Traditionally after a regime change, Chinese authorities don't want to implement anything drastic. China's new leadership will therefore be moving slowly on monetary easing. JPMorgan expects a gradual reduction in the reserve requirement ratios (RRR) and a stabilization later this year.
|RRR forecast by JPMorgan|
Note that large banks have been required to maintain higher capital ratios since the 2008 crisis. China does not need to go to Congress, seek comments from the industry, hold numerous Congressional hearings, etc. in order to implement higher capital rules for their "too big to fail" institutions. These are the "advantages" of a dictatorship.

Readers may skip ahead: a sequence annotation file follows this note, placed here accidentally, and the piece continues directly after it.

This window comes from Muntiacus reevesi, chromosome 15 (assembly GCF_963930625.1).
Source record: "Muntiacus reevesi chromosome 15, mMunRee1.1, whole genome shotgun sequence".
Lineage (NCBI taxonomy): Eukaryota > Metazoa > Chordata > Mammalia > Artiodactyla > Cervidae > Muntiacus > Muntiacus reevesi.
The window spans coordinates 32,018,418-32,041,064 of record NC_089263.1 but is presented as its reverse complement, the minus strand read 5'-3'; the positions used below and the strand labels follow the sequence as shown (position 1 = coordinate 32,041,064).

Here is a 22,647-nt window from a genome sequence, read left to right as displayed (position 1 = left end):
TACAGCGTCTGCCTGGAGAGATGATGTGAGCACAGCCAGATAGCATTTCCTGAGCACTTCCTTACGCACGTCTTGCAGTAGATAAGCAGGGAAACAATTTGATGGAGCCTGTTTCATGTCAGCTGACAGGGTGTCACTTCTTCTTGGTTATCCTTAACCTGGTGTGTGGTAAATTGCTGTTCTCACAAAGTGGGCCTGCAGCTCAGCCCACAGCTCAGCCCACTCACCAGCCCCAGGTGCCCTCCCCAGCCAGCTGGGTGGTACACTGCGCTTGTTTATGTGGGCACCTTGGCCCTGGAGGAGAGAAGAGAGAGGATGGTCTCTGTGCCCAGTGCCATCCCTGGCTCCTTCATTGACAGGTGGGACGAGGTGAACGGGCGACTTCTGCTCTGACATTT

JPMorgan: We expect monetary easing in 2012 to be moderate, and mainly consist of quantitative measures, including RRR cuts, OMOs, and window guidance on bank lending. In particular, we expect four more RRR cuts (totaling 200bp) in 2012, three in 1H. New loan creation should reach 8.2 trillion yuan (or 15% increase), up from 7.47 trillion in 2011. Meanwhile, the policy rate will likely remain on hold unless economic conditions deteriorate dramatically.The expectation is that the PBoC will continue keeping loan growth limits fairly tight at the beginning of the year to give themselves room, should a more drastic action become necessary later. Tightening in the property markets will also continue. In the mean time the stimulus will be focused on major national infrastructure projects, affordable housing, and small businesses.